“The lucky winners may… find themselves aimless, directionless. Either they never knew what they "really" wanted to do or they've spent so much time in the first step (making money) and invested so much psychic capital that they're completely lost without it.”
Finally, the biggest potential hazard on the deferred life plan is that you may not have as much time left as you think we do. A friend of a friend was just diagnosed with throat cancer in his early thirties. He’ll likely be dead within the year.
Whereas the deferred life plan approaches money and meaning sequentially, the bivocational path approaches them in parallel. It is the choice to make income in a way that leaves time to pursue meaning outside of work in the form of art, hobbies, or side projects.
Author and founder Derek Sivers is a proponent of this path, saying that the happiest people he knows are the ones who have day jobs and do their art on the side. As he puts it, “Do something for love and something for money. Don’t try to make one thing satisfy your entire life.”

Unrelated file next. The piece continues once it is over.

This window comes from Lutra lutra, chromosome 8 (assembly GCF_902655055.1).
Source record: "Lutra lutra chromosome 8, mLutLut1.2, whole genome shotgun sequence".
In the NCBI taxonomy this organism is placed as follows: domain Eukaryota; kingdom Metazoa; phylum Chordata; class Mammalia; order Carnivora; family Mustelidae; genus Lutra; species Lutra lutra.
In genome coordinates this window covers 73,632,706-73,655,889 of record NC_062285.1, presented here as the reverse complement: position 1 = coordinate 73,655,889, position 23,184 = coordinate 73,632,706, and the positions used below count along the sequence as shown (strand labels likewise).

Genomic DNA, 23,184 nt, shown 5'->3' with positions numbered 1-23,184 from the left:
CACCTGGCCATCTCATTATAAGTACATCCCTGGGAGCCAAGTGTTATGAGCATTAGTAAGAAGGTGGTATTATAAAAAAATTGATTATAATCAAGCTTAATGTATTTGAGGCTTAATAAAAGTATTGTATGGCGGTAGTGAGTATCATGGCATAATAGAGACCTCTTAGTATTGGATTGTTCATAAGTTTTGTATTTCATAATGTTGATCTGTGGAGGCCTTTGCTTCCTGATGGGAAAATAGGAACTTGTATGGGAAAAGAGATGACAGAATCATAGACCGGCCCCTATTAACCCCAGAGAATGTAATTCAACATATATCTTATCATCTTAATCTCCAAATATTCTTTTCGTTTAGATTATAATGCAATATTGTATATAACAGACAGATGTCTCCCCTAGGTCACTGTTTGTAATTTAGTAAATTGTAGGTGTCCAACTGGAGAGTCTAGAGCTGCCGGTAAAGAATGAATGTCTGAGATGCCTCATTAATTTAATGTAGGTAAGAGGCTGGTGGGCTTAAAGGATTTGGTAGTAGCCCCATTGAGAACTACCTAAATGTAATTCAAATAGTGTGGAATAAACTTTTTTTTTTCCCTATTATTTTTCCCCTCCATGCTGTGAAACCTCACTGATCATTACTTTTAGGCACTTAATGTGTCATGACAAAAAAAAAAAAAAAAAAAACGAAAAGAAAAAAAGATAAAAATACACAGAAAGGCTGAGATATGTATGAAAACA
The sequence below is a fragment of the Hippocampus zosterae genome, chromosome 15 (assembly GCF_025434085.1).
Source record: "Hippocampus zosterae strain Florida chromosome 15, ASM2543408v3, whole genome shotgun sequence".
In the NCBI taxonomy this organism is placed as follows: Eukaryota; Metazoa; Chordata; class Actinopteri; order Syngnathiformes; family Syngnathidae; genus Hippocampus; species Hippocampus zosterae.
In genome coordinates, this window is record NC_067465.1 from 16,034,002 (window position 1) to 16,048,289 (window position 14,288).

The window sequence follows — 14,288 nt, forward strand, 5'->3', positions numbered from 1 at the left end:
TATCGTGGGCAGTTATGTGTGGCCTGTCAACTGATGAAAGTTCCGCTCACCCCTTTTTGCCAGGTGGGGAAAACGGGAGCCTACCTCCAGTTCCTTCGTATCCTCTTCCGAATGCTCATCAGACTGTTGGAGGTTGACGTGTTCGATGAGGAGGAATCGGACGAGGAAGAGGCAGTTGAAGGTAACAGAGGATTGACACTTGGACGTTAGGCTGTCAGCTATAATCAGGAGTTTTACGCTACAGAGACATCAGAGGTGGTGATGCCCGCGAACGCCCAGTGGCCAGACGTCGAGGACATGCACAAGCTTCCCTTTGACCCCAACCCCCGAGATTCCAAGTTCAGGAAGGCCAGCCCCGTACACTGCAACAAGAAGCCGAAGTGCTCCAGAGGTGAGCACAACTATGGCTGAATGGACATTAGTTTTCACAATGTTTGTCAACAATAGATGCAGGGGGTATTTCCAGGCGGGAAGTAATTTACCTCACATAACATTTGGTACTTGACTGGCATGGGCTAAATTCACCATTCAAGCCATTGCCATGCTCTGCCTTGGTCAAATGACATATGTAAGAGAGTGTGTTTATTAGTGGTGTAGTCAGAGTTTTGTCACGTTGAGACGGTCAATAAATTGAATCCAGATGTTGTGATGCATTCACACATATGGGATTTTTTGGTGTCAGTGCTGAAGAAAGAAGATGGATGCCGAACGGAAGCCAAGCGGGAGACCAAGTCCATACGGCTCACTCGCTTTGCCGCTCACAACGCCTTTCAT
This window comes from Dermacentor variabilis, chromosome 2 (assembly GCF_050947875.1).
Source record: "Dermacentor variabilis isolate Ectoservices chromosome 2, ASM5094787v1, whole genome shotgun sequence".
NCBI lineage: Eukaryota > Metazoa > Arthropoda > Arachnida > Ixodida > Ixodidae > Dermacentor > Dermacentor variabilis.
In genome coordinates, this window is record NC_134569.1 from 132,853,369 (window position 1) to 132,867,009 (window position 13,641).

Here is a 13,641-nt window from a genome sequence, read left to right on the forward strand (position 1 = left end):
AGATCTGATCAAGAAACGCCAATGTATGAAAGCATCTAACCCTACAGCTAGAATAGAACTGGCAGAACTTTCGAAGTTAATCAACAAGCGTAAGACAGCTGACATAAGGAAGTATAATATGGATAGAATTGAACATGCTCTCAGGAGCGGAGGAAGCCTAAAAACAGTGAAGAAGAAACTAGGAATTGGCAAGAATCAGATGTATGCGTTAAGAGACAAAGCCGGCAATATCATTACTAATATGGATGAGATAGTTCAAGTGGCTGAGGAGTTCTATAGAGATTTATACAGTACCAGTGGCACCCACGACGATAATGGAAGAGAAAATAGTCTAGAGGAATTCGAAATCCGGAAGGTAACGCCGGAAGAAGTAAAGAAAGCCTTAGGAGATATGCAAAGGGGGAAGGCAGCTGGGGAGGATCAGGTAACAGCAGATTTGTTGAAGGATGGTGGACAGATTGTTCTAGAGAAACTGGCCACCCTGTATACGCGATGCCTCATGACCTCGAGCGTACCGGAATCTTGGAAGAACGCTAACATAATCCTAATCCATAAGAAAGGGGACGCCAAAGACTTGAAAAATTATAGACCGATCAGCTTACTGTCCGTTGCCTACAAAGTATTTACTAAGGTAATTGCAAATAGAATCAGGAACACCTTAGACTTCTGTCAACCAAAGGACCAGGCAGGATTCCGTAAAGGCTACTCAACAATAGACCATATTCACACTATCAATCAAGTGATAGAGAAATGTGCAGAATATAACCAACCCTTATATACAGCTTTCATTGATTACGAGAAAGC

A prominent example of this strategy is Elizabeth Gilbert, who worked as a waitress through her first three novels and only started writing full time after Eat, Pray, Love became a bestseller. She talks more about this choice in her later book, Big Magic:
“To yell at your creativity, saying ‘You must earn money for me!’ is sort of like yelling at a cat; it has no idea what you’re talking about, and all you’re doing is scaring it away…
I held onto my day jobs for so long because I wanted to keep my creativity free and safe… In so doing, I became my own patron.”
This is the promise of the bivocational path—that by making an honest living with part of our time, we can carve out another swath to do the work we really care about.
When the bivocational path goes well, it is usually because:
- You can fully clock out of work at the end of the day
- Your income stream is consistent
- You’re willing to dive fully into your art when opportunity arises
The most common pitfall I see on the bivocational path is when work consumes so much of your time and attention that you don’t have the energy to pursue art in your spare time.